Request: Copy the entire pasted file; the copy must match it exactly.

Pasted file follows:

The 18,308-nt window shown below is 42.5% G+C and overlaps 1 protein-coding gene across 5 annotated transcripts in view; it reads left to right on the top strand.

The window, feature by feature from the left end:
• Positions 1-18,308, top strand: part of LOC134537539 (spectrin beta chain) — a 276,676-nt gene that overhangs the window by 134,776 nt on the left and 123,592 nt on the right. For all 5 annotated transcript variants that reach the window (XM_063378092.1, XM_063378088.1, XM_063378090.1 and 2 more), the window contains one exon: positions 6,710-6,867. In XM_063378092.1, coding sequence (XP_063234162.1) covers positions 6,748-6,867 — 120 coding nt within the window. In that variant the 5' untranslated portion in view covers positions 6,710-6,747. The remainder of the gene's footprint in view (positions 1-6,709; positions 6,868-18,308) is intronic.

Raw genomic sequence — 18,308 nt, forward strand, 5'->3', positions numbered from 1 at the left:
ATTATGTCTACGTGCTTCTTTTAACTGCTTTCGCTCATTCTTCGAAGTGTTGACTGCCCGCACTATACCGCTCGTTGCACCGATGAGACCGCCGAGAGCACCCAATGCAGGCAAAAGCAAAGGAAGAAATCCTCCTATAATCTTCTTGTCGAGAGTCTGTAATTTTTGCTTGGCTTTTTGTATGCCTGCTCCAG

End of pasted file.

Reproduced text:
The 18,308-nt window shown below is 42.5% G+C and overlaps 1 protein-coding gene across 5 annotated transcripts in view; it reads left to right on the top strand.

The window, feature by feature from the left end:
• Positions 1-18,308, top strand: part of LOC134537539 (spectrin beta chain) — a 276,676-nt gene that overhangs the window by 134,776 nt on the left and 123,592 nt on the right. For all 5 annotated transcript variants that reach the window (XM_063378092.1, XM_063378088.1, XM_063378090.1 and 2 more), the window contains one exon: positions 6,710-6,867. In XM_063378092.1, coding sequence (XP_063234162.1) covers positions 6,748-6,867 — 120 coding nt within the window. In that variant the 5' untranslated portion in view covers positions 6,710-6,747. The remainder of the gene's footprint in view (positions 1-6,709; positions 6,868-18,308) is intronic.

Raw genomic sequence — 18,308 nt, forward strand, 5'->3', positions numbered from 1 at the left:
ATTATGTCTACGTGCTTCTTTTAACTGCTTTCGCTCATTCTTCGAAGTGTTGACTGCCCGCACTATACCGCTCGTTGCACCGATGAGACCGCCGAGAGCACCCAATGCAGGCAAAAGCAAAGGAAGAAATCCTCCTATAATCTTCTTGTCGAGAGTCTGTAATTTTTGCTTGGCTTTTTGTATGCCTGCTCCAG